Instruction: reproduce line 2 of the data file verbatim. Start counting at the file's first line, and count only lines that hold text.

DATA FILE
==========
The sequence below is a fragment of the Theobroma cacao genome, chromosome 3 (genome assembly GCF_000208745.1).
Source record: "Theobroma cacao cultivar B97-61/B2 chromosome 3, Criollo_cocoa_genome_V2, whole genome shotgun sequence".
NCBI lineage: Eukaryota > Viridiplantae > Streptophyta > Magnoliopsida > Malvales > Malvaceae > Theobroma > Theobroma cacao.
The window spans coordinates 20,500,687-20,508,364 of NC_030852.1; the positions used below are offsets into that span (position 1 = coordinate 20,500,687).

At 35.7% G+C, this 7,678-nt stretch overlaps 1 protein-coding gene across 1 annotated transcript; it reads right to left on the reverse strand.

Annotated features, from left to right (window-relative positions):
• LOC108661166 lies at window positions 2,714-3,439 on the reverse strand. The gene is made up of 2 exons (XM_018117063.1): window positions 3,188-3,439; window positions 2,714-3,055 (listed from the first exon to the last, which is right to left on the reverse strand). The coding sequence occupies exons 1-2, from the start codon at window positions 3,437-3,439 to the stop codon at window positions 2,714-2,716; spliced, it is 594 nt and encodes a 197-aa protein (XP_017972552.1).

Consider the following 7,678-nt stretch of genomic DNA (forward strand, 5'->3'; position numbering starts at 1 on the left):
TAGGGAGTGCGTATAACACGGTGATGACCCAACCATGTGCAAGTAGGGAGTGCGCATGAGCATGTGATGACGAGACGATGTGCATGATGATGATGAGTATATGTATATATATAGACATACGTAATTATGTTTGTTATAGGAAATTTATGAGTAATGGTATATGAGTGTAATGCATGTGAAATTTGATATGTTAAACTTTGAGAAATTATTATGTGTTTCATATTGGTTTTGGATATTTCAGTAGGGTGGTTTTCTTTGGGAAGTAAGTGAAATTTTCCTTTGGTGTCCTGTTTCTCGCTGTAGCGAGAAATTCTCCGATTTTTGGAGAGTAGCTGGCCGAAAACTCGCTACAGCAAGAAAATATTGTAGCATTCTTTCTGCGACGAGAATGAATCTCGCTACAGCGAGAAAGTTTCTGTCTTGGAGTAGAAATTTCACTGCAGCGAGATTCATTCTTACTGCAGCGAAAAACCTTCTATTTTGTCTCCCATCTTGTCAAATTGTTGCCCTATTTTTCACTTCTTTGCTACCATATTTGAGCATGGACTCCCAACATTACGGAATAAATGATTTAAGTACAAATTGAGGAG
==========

Source record: "Theobroma cacao cultivar B97-61/B2 chromosome 3, Criollo_cocoa_genome_V2, whole genome shotgun sequence".